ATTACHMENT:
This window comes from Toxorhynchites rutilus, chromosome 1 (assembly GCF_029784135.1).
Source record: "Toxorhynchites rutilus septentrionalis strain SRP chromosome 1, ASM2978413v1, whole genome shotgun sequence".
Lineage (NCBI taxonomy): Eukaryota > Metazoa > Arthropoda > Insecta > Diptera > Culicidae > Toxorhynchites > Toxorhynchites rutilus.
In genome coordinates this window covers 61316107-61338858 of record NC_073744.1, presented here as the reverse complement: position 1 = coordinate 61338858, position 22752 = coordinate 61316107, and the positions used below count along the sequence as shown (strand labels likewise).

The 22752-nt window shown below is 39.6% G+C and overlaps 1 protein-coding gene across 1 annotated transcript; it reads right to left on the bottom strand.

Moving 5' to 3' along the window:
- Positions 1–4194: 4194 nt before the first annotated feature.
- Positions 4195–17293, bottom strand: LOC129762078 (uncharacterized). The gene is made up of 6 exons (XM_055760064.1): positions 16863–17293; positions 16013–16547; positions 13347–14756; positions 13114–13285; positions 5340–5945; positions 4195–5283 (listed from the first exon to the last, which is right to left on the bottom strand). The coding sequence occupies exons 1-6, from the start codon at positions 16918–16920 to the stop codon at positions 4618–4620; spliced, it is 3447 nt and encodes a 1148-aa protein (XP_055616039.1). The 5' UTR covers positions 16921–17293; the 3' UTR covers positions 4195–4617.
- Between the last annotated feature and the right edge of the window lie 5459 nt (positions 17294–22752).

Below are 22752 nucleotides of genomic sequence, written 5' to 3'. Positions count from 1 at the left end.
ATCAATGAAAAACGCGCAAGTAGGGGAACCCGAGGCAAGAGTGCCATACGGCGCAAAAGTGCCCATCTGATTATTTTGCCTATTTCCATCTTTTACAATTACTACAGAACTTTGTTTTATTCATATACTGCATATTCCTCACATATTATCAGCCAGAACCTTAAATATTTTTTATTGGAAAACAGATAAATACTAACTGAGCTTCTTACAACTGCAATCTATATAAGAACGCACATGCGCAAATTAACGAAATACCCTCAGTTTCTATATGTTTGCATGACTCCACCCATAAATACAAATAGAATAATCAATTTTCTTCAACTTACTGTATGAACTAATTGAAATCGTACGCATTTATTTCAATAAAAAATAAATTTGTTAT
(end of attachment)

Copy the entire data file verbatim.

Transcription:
This window comes from Toxorhynchites rutilus, chromosome 1 (assembly GCF_029784135.1).
Source record: "Toxorhynchites rutilus septentrionalis strain SRP chromosome 1, ASM2978413v1, whole genome shotgun sequence".
Lineage (NCBI taxonomy): Eukaryota > Metazoa > Arthropoda > Insecta > Diptera > Culicidae > Toxorhynchites > Toxorhynchites rutilus.
In genome coordinates this window covers 61316107-61338858 of record NC_073744.1, presented here as the reverse complement: position 1 = coordinate 61338858, position 22752 = coordinate 61316107, and the positions used below count along the sequence as shown (strand labels likewise).

The 22752-nt window shown below is 39.6% G+C and overlaps 1 protein-coding gene across 1 annotated transcript; it reads right to left on the bottom strand.

Moving 5' to 3' along the window:
- Positions 1–4194: 4194 nt before the first annotated feature.
- Positions 4195–17293, bottom strand: LOC129762078 (uncharacterized). The gene is made up of 6 exons (XM_055760064.1): positions 16863–17293; positions 16013–16547; positions 13347–14756; positions 13114–13285; positions 5340–5945; positions 4195–5283 (listed from the first exon to the last, which is right to left on the bottom strand). The coding sequence occupies exons 1-6, from the start codon at positions 16918–16920 to the stop codon at positions 4618–4620; spliced, it is 3447 nt and encodes a 1148-aa protein (XP_055616039.1). The 5' UTR covers positions 16921–17293; the 3' UTR covers positions 4195–4617.
- Between the last annotated feature and the right edge of the window lie 5459 nt (positions 17294–22752).

Below are 22752 nucleotides of genomic sequence, written 5' to 3'. Positions count from 1 at the left end.
ATCAATGAAAAACGCGCAAGTAGGGGAACCCGAGGCAAGAGTGCCATACGGCGCAAAAGTGCCCATCTGATTATTTTGCCTATTTCCATCTTTTACAATTACTACAGAACTTTGTTTTATTCATATACTGCATATTCCTCACATATTATCAGCCAGAACCTTAAATATTTTTTATTGGAAAACAGATAAATACTAACTGAGCTTCTTACAACTGCAATCTATATAAGAACGCACATGCGCAAATTAACGAAATACCCTCAGTTTCTATATGTTTGCATGACTCCACCCATAAATACAAATAGAATAATCAATTTTCTTCAACTTACTGTATGAACTAATTGAAATCGTACGCATTTATTTCAATAAAAAATAAATTTGTTAT